Dr Jane Goodall on the environment: "My greatest hope is our young people"
In a new film released as part of Cambridge University’s focus on Sustainable Earth, Dr Jane Goodall DBE talks about the environmental crisis and her reasons for hope.
At the age of 26, Jane Goodall travelled from England to what is now Tanzania, Africa, and ventured into the little-known world of wild chimpanzees. Among her many discoveries, perhaps the greatest was that chimpanzees make and use tools. She completed a PhD at Newnham College in Cambridge in 1966, and subsequently founded the Jane Goodall Institute in 1977 to continue her conservation work and the youth service programme Roots & Shoots in 1991. She now travels the world as a UN Messenger of Peace.
Her words below (from the latest issue of Horizons magazine) continue our focus on Sustainable Earth, looking at how we transition to a carbon zero future, protect the planet's resources, reduce waste and build resilience. See also the newly released film here.
“In 1986, I helped organise a conference on how chimpanzee behaviour differed according to the environment. There was a session on conservation and one on conditions in captivity – in both cases, it was utterly shocking. I went to the conference as a scientist, and I left as an activist.
Since then, I’ve been travelling the world raising awareness not only of chimpanzee conservation and welfare, but also of wider environmental issues.
We have just one home, one planet, and we’re destroying it very, very fast. The human population is growing, but on a planet with finite natural resources, and we’re using up these resources faster than nature can replenish them. We’re polluting the air, the water and the land. We’re recklessly pumping out CO2 into the atmosphere and, at the same time, we’re destroying our forests and oceans – the two great lungs of the world. If we carry on with business as usual, in 20 years’ time, we may have a planet that’s virtually unliveable.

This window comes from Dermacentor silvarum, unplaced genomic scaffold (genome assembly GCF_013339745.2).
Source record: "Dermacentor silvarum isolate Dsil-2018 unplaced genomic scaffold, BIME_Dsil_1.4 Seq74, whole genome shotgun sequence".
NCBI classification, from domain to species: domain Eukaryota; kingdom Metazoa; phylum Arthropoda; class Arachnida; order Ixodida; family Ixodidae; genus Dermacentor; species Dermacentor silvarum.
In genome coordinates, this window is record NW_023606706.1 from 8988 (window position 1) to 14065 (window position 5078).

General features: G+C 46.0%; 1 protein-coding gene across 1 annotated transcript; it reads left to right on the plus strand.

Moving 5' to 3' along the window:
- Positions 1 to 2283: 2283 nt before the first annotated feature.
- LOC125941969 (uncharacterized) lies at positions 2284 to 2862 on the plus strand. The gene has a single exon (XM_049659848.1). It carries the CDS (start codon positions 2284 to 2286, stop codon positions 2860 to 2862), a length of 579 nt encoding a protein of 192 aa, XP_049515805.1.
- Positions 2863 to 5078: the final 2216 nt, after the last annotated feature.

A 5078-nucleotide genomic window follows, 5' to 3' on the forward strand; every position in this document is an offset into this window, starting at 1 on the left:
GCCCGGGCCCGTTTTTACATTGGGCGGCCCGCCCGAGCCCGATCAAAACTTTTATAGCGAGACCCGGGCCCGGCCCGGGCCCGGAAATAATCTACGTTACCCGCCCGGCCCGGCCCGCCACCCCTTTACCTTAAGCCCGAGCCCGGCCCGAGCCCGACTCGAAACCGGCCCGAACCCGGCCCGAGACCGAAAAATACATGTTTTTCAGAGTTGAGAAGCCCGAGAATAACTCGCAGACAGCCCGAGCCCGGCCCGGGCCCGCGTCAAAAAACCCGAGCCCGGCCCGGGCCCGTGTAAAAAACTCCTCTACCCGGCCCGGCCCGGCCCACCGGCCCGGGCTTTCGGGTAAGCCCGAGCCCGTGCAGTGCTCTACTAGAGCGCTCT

We must not give up hope. Every single day that we live, we make some impact on the planet. We have a choice as to what kind of impact that is.
I see reasons to be optimistic. Nature is resilient. If we work to restore those places that we have destroyed, if we give them time, they will recover. A bleak, destroyed area can become beautiful again as the insects and birds and other animals come back. Animals on the very brink of extinction can be given another chance.
I truly believe we have a window of time during which we can begin to heal some of the damage we’ve inflicted and at least slow down the climate crisis. But we have to act now.
My greatest hope is our young people. There’s a saying, ‘We haven’t inherited this planet from our parents, we’ve borrowed it from our children’. But we haven’t borrowed our children’s future – we’ve stolen it. In my travels, I have met so many young people who seemed depressed, angry or just apathetic, feeling that their future has been compromised and that there’s nothing they can do about it. That was why we started our Roots & Shoots education programme in 1991, to empower young people to make the world a better place.
Cambridge, like all universities and schools, can play a role in shaping the attitudes of young people. We need to educate and inspire them, to teach them to respect each other and to respect other living organisms. We need environmental concerns to be taught not just in science, but in every discipline.
We are finally beginning to use our intellect to come up with technological solutions that will enable us to live in greater harmony with our planet – electric cars and renewable energy, for instance – and to think about our own ecological footprints. We need the scientific endeavour for which institutions such as Cambridge are famous to be directed towards doing something about the mess that we’ve made of our planet.
The human spirit is indomitable. Throughout my life, I’ve met so many incredible people – men and women who tackle what seems impossible and won’t give up until they succeed. With our intellect and our determined spirit, and with the tools that we have now, we can find a way to a better future.
But do we have time? I don’t know.”
Read more about our research linked with Sustainable Earth in the University's research magazine; download a pdf; view on Issuu.
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